For all the animal owners out there who have an animal that they can longer care for, for whatever reason—please do the responsible thing and take your animal to a shelter where there is a chance they might find a new home. The worst thing you can do is to subject your untrained domestic to the dangers of a wild space. It is terrifying for the animal, and it may result in charges being filed against you. If the cost of spaying or neutering is an issue, Toronto Humane Society has a low cost, high volume spay/neuter clinic that services the GTA. Currently, the OSPCA is working towards expanding those services for further accessibility.

Domestic animal dumping is the sad secret of Bluffer’s Park. But, thanks to the caring volunteers, many of these stories have turned out well. Our household was devastated last year when we found out suddenly that our sweet cat Rusty had terminal cancer. Thankfully, he did not suffer long before crossing the Rainbow Bridge. Not even two weeks later, a pair of handsome young brother cats were dumped at the park. We were down in the park when we ran into John-Paul and Lynne trying to coax them out of the woods with food. One of the cats was very talkative to me, and he seemed to realize that we were all just trying to help. The next day, John-Paul and Lynne were able to capture them, and Judy took them up to her local vet for a check-up, vaccinations and neutering. It turns out that these two fluffy boys were two of the most loving, affectionate cats they had ever found. Judy called me and asked if we wanted to see them, not knowing that we had just lost Rusty. Beau (the other half of The Wild Bluffs) and I went up to the vet to visit these boys. The one that had spoken to me from the woods walked right up to Beau and sat down at his feet. He made a big display to all of us that he had made his choice, and that Beau was to be his human from now on. How could we say no? Today, Rufus is a charming and sweet young man, and a wonderful addition to this household. His brother Johnny, (named after John-Paul!) found his forever home with a lovely young woman who adores him. These two had a happy ending, but the ending for many dumped animals is not always so sunny. Please keep on the lookout for suspicious activity involving domestics at Bluffer’s, and keep the number for the OSPCA hotline handy if you frequent the park.   We all need to work together to provide a safer, healthier environment for all of us…including the animals who rely on us.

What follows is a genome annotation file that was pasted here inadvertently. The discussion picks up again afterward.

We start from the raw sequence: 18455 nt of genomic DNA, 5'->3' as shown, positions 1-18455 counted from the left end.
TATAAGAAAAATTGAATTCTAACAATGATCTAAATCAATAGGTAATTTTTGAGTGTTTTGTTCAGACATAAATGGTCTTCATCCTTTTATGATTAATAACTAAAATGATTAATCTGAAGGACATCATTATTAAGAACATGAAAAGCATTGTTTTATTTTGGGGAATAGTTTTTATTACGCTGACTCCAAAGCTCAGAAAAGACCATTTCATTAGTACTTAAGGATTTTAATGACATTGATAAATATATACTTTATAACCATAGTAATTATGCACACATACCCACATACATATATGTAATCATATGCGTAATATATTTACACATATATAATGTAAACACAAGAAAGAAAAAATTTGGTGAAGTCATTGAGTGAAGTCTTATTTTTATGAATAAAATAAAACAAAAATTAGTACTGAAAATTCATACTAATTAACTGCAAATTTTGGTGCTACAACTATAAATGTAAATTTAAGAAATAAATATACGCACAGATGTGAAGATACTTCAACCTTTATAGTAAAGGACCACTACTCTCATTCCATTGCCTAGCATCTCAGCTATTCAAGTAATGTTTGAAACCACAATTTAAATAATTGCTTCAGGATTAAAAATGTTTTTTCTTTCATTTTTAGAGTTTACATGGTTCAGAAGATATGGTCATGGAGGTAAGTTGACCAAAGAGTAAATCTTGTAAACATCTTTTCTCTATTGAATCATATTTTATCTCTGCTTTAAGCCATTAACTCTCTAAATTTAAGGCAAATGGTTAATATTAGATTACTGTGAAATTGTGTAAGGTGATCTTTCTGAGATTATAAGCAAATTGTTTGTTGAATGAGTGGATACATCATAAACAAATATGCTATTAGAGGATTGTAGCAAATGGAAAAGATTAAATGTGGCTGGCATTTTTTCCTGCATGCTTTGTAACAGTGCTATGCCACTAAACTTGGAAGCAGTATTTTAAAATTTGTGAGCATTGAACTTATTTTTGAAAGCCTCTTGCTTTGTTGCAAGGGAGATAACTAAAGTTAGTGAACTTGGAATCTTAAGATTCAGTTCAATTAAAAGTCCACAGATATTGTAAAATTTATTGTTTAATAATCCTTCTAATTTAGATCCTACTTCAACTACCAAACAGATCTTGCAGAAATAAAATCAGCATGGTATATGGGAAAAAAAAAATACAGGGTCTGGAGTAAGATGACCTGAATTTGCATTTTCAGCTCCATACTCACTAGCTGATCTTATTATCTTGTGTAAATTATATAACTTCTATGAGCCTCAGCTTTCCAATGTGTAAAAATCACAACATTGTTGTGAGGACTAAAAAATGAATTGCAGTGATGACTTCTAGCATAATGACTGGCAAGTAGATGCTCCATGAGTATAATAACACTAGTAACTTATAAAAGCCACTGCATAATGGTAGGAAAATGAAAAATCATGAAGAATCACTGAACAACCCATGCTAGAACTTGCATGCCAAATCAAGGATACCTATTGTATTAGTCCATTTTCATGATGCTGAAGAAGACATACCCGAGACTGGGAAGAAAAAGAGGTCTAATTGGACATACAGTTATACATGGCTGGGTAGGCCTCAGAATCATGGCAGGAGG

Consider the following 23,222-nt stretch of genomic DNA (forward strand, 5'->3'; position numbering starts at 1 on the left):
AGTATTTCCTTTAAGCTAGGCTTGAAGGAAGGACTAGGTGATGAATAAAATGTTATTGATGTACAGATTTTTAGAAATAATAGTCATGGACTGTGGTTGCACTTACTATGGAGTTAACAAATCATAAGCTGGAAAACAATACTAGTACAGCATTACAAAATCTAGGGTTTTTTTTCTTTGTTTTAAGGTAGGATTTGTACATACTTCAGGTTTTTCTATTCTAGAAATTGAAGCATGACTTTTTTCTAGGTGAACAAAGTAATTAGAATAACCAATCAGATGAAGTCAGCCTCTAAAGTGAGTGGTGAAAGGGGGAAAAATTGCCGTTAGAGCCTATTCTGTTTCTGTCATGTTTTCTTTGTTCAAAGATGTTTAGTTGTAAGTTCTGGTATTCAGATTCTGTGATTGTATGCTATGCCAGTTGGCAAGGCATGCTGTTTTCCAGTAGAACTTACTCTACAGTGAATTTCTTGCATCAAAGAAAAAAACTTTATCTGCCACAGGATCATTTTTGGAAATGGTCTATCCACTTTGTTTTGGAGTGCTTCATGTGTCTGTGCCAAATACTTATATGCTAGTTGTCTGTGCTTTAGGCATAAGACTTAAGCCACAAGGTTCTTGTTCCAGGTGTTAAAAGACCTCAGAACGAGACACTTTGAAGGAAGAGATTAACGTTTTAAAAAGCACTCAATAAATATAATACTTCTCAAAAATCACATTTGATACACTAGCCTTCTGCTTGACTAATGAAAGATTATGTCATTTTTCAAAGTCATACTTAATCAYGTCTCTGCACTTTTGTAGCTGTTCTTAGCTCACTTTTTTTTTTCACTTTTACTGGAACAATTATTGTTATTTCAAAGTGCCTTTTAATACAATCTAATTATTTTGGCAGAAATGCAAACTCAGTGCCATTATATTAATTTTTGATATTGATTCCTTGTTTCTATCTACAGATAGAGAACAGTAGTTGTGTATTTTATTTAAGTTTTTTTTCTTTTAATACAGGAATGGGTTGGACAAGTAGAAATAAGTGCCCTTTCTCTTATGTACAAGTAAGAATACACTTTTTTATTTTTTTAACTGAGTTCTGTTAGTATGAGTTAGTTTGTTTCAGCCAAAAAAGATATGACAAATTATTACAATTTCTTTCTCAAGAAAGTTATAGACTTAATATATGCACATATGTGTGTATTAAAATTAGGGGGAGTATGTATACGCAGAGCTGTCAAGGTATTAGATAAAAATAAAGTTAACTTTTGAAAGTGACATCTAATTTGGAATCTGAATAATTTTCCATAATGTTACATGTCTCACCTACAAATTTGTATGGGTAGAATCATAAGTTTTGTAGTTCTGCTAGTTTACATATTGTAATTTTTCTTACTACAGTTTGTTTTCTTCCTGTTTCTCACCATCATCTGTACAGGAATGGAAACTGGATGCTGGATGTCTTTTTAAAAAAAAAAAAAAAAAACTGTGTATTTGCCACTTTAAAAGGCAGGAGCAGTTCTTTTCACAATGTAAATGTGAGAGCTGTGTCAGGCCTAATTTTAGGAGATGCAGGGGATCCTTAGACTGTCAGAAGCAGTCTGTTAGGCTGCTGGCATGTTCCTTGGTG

The Scarborough Bluffs Feral Cats group is primarily funded by Judy and her volunteers. The make sure every abandoned animal is given a full medical check-up, and any vaccinations or spay/neuter that they might need. It is an expensive process! They welcome and appreciate donations. To donate, contact Judy directly at: judithawilson@hotmail.com

The OSPCA has been privately funded organization since 1876. They rely on donations from the public to continue to do the good work that they do. Without them, there would be no laws in place at all to protect animals from cruelty and neglect. They are currently working towards expanding those laws and protection. The 24 hour live operator hotline is 310-SPCA (7722). No area code is required, and that number can be reached from anywhere in Ontario. For donations, or more information on their work, visit their website: www.ontariospca.ca


 

Pin It on Pinterest

Share This